A good article in the Telegraph about leasehold newbuild flats being on the rise.
They make up 43pc of all newbuild registrations with the Land Registry, compared with 22pc in 1996.
While leasehold newbuild flats were up by roughly 10,000, leasehold houses also sharply increased: registrations of newbuild detached leasehold houses more than doubled in 2015 to 2,829.
Persimmon has being doing a lot of this in Peterborough, as reported in the Daily Mail here
Sebastian O’Kelly, a director of Leasehold Knowledge Partnership, is quoted saying: “We are producing huge swathes of new leasehold homes. Older people are being encouraged into retirement flats, but these are nearly all leasehold.
“First-time buyers in flats and houses are being caught. Elderly and novice buyers are being forced into a tenure they do not always understand and where they have few rights.”
The truth of the matter is that given the huge advantages of leasehold to create sustained revenue streams, it is bound to grow.
Doubtless, housebuilders would like nothing better than to turn all the British people into tenants, embed long-term revenue streams and then flog the freeholds to offshore entities.
We need to stop them doing this.
Some of the numbers quoted in the Telegraph report will need a bit more checking. If we ever get enough time we also need to update our main report on the size of the sector.
For too long people have tended to make up silly numbers when they talk about the size of the leasehold sector, which is why it took so much effort to help show government that it should produce more reliable data. The 4.1 million homes quoted in August 2014 was still a bit of an underestimate, but an enormous jump from the figures they used before.
If anyone has read the recent LEASE press release, you will have seen it too has some new numbers that it attributes to itself in terms of regional distribution. These figures are wrong.
LEASE’s estimate on the number of leasehold flats being built is not only wrong, but wrong by nearly 200%. The country is NOT building about 120,000 leasehold homes a year. While the data is not yet available for the whole year it looks as if about 135-145,000 homes will have been built in 2015, of which about 40-45,000 will be leasehold.
How preposterous that a government dept can’t calculate the number of houses/flats etc that are built annually are Leasehold or not.
OK, if a similar dept was unsure of the amount of Canada Geese or the number of foreign football managers flying in to the UK over a set period one could understand and sympathise…but bricks and mortar should be fairly simple to add up.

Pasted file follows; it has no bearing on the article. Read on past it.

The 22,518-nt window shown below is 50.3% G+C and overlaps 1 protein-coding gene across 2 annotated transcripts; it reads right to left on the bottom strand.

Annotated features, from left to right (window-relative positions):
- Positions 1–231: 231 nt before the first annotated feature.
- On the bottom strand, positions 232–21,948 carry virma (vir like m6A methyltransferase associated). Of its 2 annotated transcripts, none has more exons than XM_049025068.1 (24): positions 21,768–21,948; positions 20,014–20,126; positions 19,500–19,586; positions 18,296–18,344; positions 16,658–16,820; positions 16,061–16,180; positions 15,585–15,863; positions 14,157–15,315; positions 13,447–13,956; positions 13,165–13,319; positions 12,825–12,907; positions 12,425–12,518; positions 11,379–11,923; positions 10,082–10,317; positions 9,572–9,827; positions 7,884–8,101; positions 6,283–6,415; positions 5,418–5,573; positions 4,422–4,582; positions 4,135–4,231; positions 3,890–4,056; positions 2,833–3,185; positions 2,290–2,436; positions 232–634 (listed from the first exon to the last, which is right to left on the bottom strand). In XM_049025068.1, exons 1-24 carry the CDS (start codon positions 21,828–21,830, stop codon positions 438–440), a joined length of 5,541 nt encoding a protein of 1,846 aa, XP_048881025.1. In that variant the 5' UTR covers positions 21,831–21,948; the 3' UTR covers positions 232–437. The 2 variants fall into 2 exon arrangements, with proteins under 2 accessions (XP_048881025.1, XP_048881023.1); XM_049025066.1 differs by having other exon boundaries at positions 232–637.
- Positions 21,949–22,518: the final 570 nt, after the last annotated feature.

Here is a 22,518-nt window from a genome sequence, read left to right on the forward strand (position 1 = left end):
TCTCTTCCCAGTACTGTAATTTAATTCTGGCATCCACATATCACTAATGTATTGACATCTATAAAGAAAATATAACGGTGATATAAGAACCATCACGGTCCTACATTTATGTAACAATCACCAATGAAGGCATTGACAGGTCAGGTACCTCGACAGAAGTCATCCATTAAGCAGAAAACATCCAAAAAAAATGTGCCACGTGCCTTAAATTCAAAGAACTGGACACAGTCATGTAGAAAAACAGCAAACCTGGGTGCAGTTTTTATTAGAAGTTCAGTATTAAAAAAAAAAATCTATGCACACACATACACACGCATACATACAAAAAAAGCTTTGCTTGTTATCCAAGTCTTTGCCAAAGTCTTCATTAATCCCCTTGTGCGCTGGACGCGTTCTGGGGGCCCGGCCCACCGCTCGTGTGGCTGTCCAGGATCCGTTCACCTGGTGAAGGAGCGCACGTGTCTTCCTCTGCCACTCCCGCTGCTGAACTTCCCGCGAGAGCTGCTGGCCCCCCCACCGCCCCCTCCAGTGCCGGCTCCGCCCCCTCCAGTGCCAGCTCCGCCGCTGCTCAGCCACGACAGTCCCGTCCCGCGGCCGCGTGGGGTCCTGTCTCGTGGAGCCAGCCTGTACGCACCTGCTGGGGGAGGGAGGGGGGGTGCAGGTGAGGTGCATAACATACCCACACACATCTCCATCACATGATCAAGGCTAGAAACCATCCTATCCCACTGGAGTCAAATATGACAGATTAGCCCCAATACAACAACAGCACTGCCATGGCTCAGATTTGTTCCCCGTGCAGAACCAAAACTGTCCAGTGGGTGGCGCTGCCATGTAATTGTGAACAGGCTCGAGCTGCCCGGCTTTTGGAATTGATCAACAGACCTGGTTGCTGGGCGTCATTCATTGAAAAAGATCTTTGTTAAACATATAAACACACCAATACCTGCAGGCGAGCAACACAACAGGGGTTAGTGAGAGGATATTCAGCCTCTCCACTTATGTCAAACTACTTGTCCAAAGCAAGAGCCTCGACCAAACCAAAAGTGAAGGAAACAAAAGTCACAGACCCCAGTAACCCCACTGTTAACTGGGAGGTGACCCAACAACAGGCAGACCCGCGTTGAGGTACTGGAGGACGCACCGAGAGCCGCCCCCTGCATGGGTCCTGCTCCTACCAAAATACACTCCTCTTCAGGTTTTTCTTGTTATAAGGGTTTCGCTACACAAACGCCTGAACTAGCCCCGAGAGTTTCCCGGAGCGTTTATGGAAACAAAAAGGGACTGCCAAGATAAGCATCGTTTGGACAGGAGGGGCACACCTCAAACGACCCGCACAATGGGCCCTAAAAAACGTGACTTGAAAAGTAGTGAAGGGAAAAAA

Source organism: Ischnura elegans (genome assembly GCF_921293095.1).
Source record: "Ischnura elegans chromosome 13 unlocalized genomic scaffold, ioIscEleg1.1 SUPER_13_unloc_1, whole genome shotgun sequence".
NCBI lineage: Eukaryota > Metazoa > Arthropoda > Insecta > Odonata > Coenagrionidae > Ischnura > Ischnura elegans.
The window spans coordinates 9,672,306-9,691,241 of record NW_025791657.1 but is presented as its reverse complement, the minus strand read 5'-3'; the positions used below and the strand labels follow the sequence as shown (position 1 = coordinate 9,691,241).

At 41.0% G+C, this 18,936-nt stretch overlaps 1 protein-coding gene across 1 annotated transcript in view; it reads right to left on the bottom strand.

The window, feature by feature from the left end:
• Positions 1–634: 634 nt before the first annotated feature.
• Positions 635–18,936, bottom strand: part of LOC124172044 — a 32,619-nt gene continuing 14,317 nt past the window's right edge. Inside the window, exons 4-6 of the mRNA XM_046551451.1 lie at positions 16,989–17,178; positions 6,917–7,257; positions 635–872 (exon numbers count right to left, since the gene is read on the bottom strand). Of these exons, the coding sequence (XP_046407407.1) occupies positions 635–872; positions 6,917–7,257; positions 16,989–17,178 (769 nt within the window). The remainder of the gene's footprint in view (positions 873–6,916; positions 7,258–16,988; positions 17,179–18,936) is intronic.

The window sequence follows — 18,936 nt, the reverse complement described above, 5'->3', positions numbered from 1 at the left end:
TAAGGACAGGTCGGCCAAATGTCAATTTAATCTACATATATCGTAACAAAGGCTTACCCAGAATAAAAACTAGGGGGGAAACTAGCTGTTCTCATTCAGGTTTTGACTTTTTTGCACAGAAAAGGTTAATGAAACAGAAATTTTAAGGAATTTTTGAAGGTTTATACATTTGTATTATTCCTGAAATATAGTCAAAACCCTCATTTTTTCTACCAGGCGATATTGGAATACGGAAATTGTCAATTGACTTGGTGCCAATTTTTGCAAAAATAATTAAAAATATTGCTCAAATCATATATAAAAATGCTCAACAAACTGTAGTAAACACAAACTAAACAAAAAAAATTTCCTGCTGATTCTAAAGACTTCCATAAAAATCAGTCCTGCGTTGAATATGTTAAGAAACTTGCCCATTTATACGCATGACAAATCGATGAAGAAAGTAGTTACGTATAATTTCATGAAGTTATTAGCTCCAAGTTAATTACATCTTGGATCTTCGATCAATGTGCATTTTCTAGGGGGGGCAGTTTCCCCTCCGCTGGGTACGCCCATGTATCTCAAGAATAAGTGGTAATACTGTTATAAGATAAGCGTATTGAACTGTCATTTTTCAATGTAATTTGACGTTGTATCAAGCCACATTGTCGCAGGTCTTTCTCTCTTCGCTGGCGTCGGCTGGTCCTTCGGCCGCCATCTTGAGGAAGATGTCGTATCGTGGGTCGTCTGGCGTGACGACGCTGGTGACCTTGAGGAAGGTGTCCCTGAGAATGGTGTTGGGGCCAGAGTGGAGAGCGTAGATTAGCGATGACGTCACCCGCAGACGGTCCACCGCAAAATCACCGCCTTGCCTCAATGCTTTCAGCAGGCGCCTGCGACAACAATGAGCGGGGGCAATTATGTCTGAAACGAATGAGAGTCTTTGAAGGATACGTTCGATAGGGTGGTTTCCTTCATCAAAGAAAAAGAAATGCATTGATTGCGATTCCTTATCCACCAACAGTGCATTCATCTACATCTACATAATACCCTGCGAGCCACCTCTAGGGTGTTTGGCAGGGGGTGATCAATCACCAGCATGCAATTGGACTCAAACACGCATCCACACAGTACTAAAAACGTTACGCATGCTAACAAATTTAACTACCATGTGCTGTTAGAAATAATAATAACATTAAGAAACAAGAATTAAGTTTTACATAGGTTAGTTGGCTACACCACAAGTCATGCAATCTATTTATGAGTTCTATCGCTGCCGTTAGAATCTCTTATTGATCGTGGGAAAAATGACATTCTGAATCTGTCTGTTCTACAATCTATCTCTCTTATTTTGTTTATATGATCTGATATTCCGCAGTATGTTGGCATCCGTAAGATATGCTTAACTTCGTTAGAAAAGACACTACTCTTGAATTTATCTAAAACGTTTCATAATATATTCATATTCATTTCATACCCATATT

Surely this can’t be a further case of educationally dumbing down in the maths depts!!
The problem is counting apples and pears. Almost all the data collected on properties being built is set out in terms of houses and flats. Nobody regularly collects data on leasehold or freehold title, which is why it took us so long to come up with numbers that helped persuade government it needed to produce new official figures.
The problem is that not all flats are leasehold: some do not have any title at the Land Registry.
If a flat is in a socially rented block and the landlord chooses to register just the block, the flats will have no title at all on the Land Registry. The only time these properties would be registered, and therefore become leasehold, would be if a lease were created during a right-to-buy, or the flat became part of a shared ownership scheme.
It gets a little difficult to track down which flats have no title. This is why our estimate of the total number of flats is about 1.8 million higher than the government number of leasehold properties including leasehold houses. There are also still a small number of flats that have something called a flying freehold, which are of course also not leasehold.
Not all houses are freehold. Some are created as leasehold homes. The official estimate is that we have just over a million leasehold houses in England. That number seems a little high to us, but the statisticians at DCLG did a lot of checking and were confident the numbers were robust.
So if we get rid of any potential double counting, then add the total number of flats including those that are not leasehold because they have no title, to the total number of houses that are leasehold that gets us somewhere well north of 6 million homes.
“Flogging freeholds to off shore entities ” this is basically a cut & dry, tax avoidance scheme and an insult to all law abiding uk taxpayers, whether they own their home, are tenants or leaseholders. The chancellor needs to look into them and tax accordingly.
If the government can’t calculate the number of leaseholds in this country, couldn’t David Cameron ask Samantha to ask her step-brother?